Victims of domestic violence and the organizations that support them can rest assured that they will receive the help they need and deserve.
With my urging and support, the reauthorization of the Violence Against Women Act was able to escape partisan politics and be reauthorized.
As I cast my vote last week, I thought about West Virginia native Jahlil Clements who died last year at age 11 after he was struck by a car while running to get help for his abused mother. VAWA helps victims like Jahlil and his mother escape and recover from abusive situations, and that's why I have staunchly supported reauthorization from Day One.
The Violence Against Women Act of 1994 helped transform the perception of domestic abuse as a situation that should be dealt with in the home to a serious crime that should be resolved in a courtroom. When it was originally authorized, VAWA created programs that helped stop violence against women by increasing access to services for victims while further investing in policies to reduce domestic violence, dating violence, sexual assaults and stalking.
Unfortunately, domestic violence and sexual abuse is still too prevalent in our society today. Nearly 13,000 domestic violence offenses were reported to West Virginia law enforcement in 2010, and many more incidents go unreported. Over two-thirds of women murdered in West Virginia are killed by a family or household member and one-third of homicides are related to domestic violence.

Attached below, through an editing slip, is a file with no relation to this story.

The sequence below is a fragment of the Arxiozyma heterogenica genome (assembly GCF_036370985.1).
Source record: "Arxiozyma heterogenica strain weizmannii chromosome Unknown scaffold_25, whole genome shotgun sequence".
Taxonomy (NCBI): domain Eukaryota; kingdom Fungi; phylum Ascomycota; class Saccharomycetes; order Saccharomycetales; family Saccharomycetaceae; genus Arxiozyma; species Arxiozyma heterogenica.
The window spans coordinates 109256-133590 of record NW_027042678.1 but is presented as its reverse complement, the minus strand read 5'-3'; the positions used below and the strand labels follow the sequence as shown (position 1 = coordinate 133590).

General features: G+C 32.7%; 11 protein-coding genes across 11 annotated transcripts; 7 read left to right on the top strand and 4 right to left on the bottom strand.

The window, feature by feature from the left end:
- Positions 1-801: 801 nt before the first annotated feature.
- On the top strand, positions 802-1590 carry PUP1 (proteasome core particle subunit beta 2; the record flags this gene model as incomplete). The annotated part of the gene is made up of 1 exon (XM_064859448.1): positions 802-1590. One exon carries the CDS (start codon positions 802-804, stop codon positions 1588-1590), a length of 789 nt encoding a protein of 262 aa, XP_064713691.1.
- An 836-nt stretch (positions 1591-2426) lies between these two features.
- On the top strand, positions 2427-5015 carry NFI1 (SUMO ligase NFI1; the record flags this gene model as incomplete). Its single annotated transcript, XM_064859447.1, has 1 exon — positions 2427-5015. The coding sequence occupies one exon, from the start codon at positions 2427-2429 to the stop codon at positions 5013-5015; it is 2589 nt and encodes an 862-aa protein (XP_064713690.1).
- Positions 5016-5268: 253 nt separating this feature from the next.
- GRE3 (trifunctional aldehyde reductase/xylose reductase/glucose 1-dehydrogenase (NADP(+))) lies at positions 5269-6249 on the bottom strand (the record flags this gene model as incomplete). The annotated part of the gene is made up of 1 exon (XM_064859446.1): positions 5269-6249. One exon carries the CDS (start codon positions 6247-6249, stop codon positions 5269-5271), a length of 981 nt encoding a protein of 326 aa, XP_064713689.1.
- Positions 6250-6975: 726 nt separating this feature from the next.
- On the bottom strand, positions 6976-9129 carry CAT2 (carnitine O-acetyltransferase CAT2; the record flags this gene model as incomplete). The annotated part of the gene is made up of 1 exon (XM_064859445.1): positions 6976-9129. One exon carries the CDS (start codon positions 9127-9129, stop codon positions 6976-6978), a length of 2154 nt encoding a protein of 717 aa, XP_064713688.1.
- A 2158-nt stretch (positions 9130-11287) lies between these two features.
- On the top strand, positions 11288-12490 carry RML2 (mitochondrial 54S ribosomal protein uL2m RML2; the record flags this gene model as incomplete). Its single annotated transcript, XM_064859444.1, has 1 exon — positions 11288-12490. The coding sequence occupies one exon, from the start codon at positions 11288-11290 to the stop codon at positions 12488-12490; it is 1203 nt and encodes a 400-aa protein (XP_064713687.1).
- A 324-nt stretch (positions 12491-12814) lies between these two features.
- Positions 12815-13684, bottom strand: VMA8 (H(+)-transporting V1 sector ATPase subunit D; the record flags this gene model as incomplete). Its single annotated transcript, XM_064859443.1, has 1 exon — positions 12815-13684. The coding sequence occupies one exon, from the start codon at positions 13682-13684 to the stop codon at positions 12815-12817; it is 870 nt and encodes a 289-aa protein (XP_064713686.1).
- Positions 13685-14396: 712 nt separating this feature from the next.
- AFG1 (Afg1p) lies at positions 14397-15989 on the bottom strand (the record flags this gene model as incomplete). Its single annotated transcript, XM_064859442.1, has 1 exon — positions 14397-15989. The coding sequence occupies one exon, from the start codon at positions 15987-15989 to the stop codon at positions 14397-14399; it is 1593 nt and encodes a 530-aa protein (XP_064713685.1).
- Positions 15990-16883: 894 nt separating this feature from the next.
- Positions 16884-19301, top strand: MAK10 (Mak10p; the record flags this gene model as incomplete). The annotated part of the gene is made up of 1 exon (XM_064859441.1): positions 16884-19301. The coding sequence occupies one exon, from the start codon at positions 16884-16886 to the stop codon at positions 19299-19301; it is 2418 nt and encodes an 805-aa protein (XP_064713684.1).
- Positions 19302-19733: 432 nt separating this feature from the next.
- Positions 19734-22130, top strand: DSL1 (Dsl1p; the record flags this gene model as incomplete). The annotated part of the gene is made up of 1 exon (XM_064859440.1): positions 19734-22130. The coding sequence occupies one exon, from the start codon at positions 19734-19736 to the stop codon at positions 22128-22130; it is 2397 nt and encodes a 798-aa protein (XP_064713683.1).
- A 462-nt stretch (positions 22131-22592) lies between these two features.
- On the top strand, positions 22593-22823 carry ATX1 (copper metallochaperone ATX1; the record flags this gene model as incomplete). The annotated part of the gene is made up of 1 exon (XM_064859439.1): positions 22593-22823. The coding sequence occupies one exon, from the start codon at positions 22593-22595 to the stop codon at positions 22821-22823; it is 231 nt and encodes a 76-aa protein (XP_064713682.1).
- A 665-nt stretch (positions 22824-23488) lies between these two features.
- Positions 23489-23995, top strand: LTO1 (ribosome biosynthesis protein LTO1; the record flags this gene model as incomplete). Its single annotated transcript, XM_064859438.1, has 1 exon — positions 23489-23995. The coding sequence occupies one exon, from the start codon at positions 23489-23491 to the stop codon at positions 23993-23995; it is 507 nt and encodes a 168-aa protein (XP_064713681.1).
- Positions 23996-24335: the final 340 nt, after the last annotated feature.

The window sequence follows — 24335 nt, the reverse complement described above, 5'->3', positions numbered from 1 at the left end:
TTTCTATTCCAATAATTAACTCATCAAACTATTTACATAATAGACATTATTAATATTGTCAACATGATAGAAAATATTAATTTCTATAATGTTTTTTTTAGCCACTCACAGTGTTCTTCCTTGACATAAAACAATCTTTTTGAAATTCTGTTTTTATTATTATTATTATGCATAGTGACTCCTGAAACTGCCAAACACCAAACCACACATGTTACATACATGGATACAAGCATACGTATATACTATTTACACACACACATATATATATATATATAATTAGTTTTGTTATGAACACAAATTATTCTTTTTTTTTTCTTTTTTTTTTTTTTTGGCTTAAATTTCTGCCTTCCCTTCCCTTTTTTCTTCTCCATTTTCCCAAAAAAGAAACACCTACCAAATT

On any given day, licensed domestic violence programs in West Virginia provide services to nearly 500 women, children and men. As a past president of the YWCA chapter in Charleston, I have witnessed firsthand how funding provided through the Violence Against Women Act goes toward ensuring victims of domestic and sexual abuse get the help they want, need and deserve.
In a rural state like West Virginia, where victims of domestic violence and sexual assault face unique obstacles in their efforts to escape dangerous relationships, support provided by VAWA can literally be lifesaving.
While I am frustrated and disappointed that VAWA could not escape partisan politics, I am pleased that this issue is finally resolved. Lastly, I want to remind victims of domestic and sexual violence that local and national organizations are here 24/7 to help victims. The national abuse hot line is 1-800-799-SAFE (7233).
Capito represents West Virginia's 2nd Congressional District.